This is a continuation of the series of blog posts concerning issues presented to Pitch Wars. You can read the beginning of the series HERE. This post addresses the (now-defunct) fee announcement.
Pitch Wars began in 2012 as a small contest providing mentorship to aspiring authors. The idea came while I was watching Cupcake Wars, a show where bakers had an assistant to help them prepare the best cupcakes possible for a round of judges. After watching the show, I thought it would be great to have a publishing contest where agented/published authors could mentor aspiring authors’ full manuscripts and guide them through the publishing trenches.
As time went on and Pitch Wars grew, more writers turned to it as a chance for guidance in their publishing journey. On average only 5-6% of applicants are chosen as mentees. An unexpected result was that there were hopefuls (understandably) disappointed when they weren’t picked. Seeing that, we sought to provide events and extras that could give more to the community. Pitch Wars grew from a once-a-year event to a year-round program featuring #Pitmad, query and first page workshops, webinars, and additional outreach events. However, as Pitch Wars grew it broke free of the original mold of pure mentorship and also required far more time than had been anticipated.
What started as ten hours a week for me grew into a massive undertaking. Heather’s time alone last year clocked in at 1947 hours. I didn’t keep track of my hours, but it was a lot. The reality was, Pitch Wars had become a full-time job and then some.
More time spent on Pitch Wars meant less time Heather and I could spend on other endeavors, like writing and activities that brought in income. For many years, we had to reconcile the need for a living wage with the desire to keep running the behemoth that Pitch Wars had become. The conclusion, admittedly flawed, was to charge a fee. Though it won’t do much to assuage the pain that the fee announcement caused, we hope you know that this decision wasn’t arrived at lightly. It was over two years of debate and discussion before it was enacted.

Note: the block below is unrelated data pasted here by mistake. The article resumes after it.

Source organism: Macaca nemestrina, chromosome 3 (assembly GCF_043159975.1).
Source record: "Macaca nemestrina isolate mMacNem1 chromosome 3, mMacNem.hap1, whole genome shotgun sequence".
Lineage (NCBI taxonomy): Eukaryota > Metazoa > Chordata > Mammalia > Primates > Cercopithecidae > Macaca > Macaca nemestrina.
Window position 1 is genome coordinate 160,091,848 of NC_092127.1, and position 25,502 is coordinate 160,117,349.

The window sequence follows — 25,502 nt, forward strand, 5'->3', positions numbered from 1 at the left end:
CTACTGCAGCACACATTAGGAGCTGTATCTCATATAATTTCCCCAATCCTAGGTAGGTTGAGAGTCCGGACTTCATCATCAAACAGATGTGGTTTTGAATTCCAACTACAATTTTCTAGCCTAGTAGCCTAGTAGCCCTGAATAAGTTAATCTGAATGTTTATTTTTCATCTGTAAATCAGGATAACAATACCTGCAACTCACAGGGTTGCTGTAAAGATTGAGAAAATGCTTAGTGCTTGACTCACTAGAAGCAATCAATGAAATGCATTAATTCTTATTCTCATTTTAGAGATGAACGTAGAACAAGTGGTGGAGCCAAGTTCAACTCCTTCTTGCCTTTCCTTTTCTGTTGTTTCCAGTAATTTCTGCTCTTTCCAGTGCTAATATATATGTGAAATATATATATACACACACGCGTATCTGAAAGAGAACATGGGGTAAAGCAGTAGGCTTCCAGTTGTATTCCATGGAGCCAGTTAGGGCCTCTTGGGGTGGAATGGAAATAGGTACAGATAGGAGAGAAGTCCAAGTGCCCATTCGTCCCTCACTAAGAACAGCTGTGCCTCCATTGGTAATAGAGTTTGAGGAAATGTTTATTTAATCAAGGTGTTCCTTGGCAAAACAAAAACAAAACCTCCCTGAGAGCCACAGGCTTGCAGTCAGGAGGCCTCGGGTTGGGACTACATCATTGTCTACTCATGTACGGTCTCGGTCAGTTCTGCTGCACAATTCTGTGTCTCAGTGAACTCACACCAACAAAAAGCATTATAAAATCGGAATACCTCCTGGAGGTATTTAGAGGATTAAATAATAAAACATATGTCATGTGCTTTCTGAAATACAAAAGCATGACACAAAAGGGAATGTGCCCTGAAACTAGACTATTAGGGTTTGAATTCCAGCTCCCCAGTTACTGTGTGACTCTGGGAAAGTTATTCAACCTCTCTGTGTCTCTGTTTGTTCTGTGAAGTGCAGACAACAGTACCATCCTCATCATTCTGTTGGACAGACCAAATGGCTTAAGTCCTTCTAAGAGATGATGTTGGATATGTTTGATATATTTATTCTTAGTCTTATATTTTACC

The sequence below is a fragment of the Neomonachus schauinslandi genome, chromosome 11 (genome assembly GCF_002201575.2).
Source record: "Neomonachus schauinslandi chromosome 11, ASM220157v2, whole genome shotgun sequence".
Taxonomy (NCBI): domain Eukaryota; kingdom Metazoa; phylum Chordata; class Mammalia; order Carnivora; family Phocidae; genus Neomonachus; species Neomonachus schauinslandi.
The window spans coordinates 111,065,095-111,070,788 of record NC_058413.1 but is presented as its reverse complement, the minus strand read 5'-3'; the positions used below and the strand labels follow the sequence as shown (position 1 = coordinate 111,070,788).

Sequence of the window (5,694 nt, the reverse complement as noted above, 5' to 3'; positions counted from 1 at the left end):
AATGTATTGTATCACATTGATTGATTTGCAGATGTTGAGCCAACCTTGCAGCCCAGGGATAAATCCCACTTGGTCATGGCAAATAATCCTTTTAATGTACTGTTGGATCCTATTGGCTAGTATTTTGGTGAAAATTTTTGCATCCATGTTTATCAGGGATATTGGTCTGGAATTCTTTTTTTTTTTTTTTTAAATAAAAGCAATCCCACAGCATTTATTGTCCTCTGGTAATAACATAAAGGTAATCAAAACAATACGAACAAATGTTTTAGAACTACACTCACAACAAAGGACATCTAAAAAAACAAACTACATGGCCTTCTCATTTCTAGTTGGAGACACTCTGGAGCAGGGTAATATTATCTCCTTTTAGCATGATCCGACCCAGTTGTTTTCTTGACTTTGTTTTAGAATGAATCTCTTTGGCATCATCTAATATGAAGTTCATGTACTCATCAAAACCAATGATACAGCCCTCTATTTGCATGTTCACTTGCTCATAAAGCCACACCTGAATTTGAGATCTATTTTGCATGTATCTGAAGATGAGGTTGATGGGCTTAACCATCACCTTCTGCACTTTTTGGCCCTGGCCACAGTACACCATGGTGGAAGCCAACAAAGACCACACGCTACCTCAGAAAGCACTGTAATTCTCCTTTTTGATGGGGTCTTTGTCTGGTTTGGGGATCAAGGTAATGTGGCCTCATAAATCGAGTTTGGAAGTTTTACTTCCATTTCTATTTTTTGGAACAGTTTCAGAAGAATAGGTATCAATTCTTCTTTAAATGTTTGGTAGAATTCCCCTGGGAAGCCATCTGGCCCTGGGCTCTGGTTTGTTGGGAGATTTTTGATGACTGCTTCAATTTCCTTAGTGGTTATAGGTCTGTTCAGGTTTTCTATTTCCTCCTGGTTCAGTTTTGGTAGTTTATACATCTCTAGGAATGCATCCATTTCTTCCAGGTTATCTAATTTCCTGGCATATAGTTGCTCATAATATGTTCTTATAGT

In a bid for full transparency, here are some numbers from our past fundraising efforts.
In 2016, donations brought in about $17,000 and Pitch Wars received 2,500 applications for mentee hopefuls. In 2017, the application pool rose to over 3,000, however the donations dropped to $16,500. There is no way of knowing why this happened, but it did put a strain on the already struggling administrative team.
To give a basic breakdown of expenses for Pitch Wars last year (2017). Please keep in mind this was for just the basics involved in Pitch Wars:
Tokens of appreciation to assistants: $2000
Web hosting service: $1500
Sponsorships for marginalized voices to an online writing conference: $450
Limited Liability, Attorney review, and Bank account set-up fees: $1250
Mentor Book Giveaway: $150
The Webinars: Cost to run the webinars was included in the price.
Brenda received $4000 (overage was for reimbursement of out-of-pocket expenses for years prior to fundraising)
Heather received $3000 (for an estimated 1900 hours of work, which amounted to $1.54 per hour)
The balance of $1,800 was held in Pitch Wars account for any upcoming costs/taxes.
We accept full responsibility for causing confusion when the fee was announced. There was a lot of discussion behind the scenes, but there were also mentors who tried to start an honest conversation of why the fee was a flawed idea. We also take responsibility for not taking more time to hear out the concerns of those mentors and fully exploring alternative paths. Though there was talk of a fundraiser or suggestions to increase donations, these were eventually rejected within the group. We admit now that perhaps these conversations were not given enough time and consideration.
In the lack of communication behind the scenes, the announcement ended up causing confusion to the public, and for that we also would like to apologize.
We are sorry.
We heard the concerns brought up by the writing community, we saw that it was already causing harm to some–many of them marginalized writers. Pitch Wars wants to move forward as an inclusive program for the whole writing community, therefore, we have to accept our previous mistakes and take concrete steps to fix the program. Please know we are taking strides to better Pitch Wars. We hope that this series of posts addressing these issues is the first step in doing so.
We are pulling back on the extra events this year except for #PitMad, which will follow its normal schedule. Here are the estimated costs (that we can foresee) for this year:
- Server Costs $1000
- Non-Profit registration ~$500
- Professional Contractors $1000 (This includes people with specialized skills like programmers, lawyers, accountants)
- Misc extras including possible book giveaways $250
Therefore, we will only be accepting donations for this year to cover those costs, and will not require any fees or financial contributions from the public. Any additional funds received will go toward running future Pitch Wars events.
We are working on ways to cut down the administrative workload behind the scenes via technological solutions and the use of volunteer committees. By rebooting Pitch Wars, we are returning to our original model and my original goal: pure mentorship. It was why Pitch Wars was created. This means there will be no extra events or webinars this year as we concentrate on getting back to basics.